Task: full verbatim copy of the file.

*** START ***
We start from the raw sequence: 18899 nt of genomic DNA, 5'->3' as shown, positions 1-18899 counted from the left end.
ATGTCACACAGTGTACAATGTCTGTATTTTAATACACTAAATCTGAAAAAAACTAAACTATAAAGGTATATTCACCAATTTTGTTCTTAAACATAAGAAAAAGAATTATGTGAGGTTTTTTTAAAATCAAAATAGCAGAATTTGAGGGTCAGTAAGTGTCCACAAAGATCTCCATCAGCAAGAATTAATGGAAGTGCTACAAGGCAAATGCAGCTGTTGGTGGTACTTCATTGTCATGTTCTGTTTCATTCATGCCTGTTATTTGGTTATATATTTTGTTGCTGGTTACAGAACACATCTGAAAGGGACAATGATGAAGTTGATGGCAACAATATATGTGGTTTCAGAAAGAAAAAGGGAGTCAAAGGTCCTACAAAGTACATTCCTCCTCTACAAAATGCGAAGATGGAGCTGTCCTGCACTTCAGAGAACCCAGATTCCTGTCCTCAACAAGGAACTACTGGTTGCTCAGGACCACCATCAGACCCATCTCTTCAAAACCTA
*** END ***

We start from the raw sequence: 18899 nt of genomic DNA, 5'->3' as shown, positions 1-18899 counted from the left end.
ATGTCACACAGTGTACAATGTCTGTATTTTAATACACTAAATCTGAAAAAAACTAAACTATAAAGGTATATTCACCAATTTTGTTCTTAAACATAAGAAAAAGAATTATGTGAGGTTTTTTTAAAATCAAAATAGCAGAATTTGAGGGTCAGTAAGTGTCCACAAAGATCTCCATCAGCAAGAATTAATGGAAGTGCTACAAGGCAAATGCAGCTGTTGGTGGTACTTCATTGTCATGTTCTGTTTCATTCATGCCTGTTATTTGGTTATATATTTTGTTGCTGGTTACAGAACACATCTGAAAGGGACAATGATGAAGTTGATGGCAACAATATATGTGGTTTCAGAAAGAAAAAGGGAGTCAAAGGTCCTACAAAGTACATTCCTCCTCTACAAAATGCGAAGATGGAGCTGTCCTGCACTTCAGAGAACCCAGATTCCTGTCCTCAACAAGGAACTACTGGTTGCTCAGGACCACCATCAGACCCATCTCTTCAAAACCTA